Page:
Long Pigs

April 6, 2007
By Paul Pritchard

Two desperate filmmakers began a documentary about a cannibalistic-serial killer. What follows is their actual footage.

  • Directed By: Nathan Hynes and Chris Power
  • Written By: Nathan Hynes and Chris Power
  • Country: Canada
  • Released: 2007
  • Running Time: 81 Min
  • Links: Official Site
  • Horror, Reviews

Long Pigs DVD At what point does a documentary filmmaker cease to be a neutral observer and become complicit in the crimes on which he is reporting?

Long Pigs is the story of Anthony McAlistar (Anthony Alviano), an articulate and easy-going character who also happens to be a serial killing cannibal. It is also the story of a pair of young filmmakers (played by Nathan Hynes and Chris Power) who set out to make a documentary about the – as yet uncaught – McAlistar.

Initially nervous around McAlistar the two filmmakers are put increasingly at ease by his friendly and open manner and even start to buy into some of his justifications. And, as the filmmakers relax, McAlistar starts to draw them into his world and involve them in his activities so that they increasingly become accessories rather than mere witnesses.

This is underlined by a couple of interviews that are intercut with the footage of McAlistar. Superficially, these interviews provide a clinical view of McAlistar’s behaviour and a counterpoint to his claims, but over the course of them the extent to which the documentary makers are covering up for their subject becomes increasingly apparent.

Although there are a couple of quite graphic scenes, Long Pigs is not an overly gory film. The horror derives largely from the sheer banality of McAlistar’s life. He’s no Hannibal Lecter, just some slightly overweight guy who parks cars for a living and eats people for pleasure.

The writer/director team of Nathan Hynes and Chris Power do a great job here of constantly but unobtrusively bringing McAlistar’s worldview to the fore. In the same way that McAlistar draws the filmmakers into his world in order to gain acceptance, Hynes and Power draw the audience into his world to – very effectively – horrify us.

As the film progresses and the filmmakers begin challenging McAlistar on his constantly changing justifications, he becomes increasingly uncomfortable as he realises the extent to which he has incriminated himself. The film’s ending is hinted at in the opening titles but Hynes and Power do manage to incorporate a very effective twist into the grimly inevitable climax.

At the start of this review I asked about the point at which a documentary filmmaker ceases to be a neutral observer, and this is the main question that is explored in this film. But it is not the only one, as a short coda serves to amplify.

It’s not just young and inexperienced reporters that end up exploiting real horrors for their own ends. If anything, the mainstream and mass media can be far worse because they should know better. But still, every time something happens, they leap onto the bandwagon, wallowing in the depravity of it all while affecting an air of – entirely hypocritical – moral superiority.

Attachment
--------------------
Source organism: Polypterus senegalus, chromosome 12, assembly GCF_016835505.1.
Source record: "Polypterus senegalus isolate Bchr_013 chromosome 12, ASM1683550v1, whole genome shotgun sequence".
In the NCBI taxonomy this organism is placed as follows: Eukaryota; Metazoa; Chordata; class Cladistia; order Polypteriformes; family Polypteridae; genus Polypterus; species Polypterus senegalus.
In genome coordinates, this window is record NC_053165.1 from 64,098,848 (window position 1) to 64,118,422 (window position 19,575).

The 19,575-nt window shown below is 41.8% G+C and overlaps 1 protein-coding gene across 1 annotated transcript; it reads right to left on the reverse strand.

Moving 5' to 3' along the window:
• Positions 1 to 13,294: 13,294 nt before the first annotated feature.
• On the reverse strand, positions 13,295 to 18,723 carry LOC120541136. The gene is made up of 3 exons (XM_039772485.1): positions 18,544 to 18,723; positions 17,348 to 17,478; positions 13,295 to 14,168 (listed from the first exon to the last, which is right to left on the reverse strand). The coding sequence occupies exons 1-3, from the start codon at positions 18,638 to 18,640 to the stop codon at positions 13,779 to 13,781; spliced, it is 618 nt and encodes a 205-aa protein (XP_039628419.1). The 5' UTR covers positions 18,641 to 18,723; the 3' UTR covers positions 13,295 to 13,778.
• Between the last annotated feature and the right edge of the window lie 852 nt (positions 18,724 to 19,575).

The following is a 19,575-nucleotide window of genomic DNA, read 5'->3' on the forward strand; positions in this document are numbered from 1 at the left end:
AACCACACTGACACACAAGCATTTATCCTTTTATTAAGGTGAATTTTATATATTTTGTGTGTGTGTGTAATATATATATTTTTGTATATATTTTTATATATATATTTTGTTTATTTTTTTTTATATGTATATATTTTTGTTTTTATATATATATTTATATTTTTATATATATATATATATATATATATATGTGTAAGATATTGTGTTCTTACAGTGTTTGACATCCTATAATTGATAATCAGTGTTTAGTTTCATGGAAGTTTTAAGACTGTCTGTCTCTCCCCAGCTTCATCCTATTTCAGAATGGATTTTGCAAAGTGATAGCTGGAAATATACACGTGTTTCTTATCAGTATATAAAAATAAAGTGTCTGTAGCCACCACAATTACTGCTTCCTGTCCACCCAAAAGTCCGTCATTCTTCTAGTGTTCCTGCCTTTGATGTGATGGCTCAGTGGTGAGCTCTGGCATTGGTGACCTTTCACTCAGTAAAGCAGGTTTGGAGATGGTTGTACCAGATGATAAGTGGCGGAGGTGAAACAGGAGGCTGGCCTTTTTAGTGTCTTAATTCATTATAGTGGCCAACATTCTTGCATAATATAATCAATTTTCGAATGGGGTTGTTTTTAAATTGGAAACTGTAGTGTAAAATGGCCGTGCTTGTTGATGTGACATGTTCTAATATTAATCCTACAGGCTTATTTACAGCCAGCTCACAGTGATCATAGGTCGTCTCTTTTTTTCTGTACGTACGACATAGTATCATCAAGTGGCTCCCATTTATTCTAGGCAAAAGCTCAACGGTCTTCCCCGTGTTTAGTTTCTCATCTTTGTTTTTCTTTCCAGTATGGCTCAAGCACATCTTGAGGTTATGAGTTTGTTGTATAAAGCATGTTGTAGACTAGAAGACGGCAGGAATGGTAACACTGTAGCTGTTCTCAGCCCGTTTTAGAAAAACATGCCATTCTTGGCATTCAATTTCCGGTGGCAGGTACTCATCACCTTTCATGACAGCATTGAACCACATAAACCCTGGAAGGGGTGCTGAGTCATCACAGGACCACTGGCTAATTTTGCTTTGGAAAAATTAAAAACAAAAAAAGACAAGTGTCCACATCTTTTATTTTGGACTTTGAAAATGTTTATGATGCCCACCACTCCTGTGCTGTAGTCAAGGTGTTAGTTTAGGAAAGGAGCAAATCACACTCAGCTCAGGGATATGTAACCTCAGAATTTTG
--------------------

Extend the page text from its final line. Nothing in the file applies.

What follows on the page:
Well written, well acted and packed with frighteningly believable characters, Long Pigs is one of the most intelligent and genuinely disturbing horror films that I’ve seen in a long time. It is also a film that very effectively asks the audience to think seriously about the way in which the media blurs the line between reportage and exploitation.


8 Responses to Long Pigs

  1. Chris Power on April 19, 2007 at 9:53 pm

    Wow Paul! Youre certainly the kind of audience we worked so hard to please with our movie. Sincere thanks for the flattering and perceptive comments keep spreadin the word Long Pigs ( trailers at http://www.longpigsmovie.com ) will be unleashed on the general public after our festival run ends around Halloween. Feel free to contact us any time. Love the site!
    Chris Power and Nathan Hynes
    creators of Long Pigs

  2. Chris Power on June 5, 2007 at 3:48 am

    Holy Sh*t! Long Pigs a horror feature from Torontos Chris Power and Nathan Hynes won best feature and Anthony Alviano took home the best actor award at Mockfest in L.A. yesterday! Okay, so it wasnt a huge festival by anyones standards, but it was especially nice to see Anthony Alviano get singled out for his outstanding performance. Way to go dude, now get a computer! Thanks to any and all who helped us out so generously with the flick.
    (Dammit, that was the speech we should have given instead of our unprepared mumbles)
    L.P. plays next in St.Johns on the longest day of the year, June 21st which in Newfoundland means light till 10:30 should be a blast!

  3. Peter on December 23, 2007 at 10:40 pm

    Hi there, I just want to know where I can get this movie on dvd. I am living in sweden and I really think the trailers seem very scary and I just cant wait to see the whole film. Please anyone, can you tell me where I can buy this?


  4. Nicole on February 20, 2008 at 5:11 am

    Canadian! Chris, Nathan and the film are Canadian

  5. Paul on February 20, 2008 at 6:09 pm

    Oops. Thanks for letting me know, Nicole this is now fixed.

  6. [...] Pigs to be released in June I saw Long Pigs way back in 2007. The film, in which a pair of young film-makers set out to make a [...]

  7. Film at Eleven » Motor City Nightmares on April 23, 2010 at 1:17 pm

    [...] Long Pigs will be screening tonight at 8:25pm. This screening will be followed by a Q&A session with Nathan Hynes and Chris Power, the writer and director of the film. [...]

  8. [...] time visitors to this site will probably be aware that I really liked Nathan Hynes and Chris Powers Long Pigs. So its no surprise that the news of Nathan [...]

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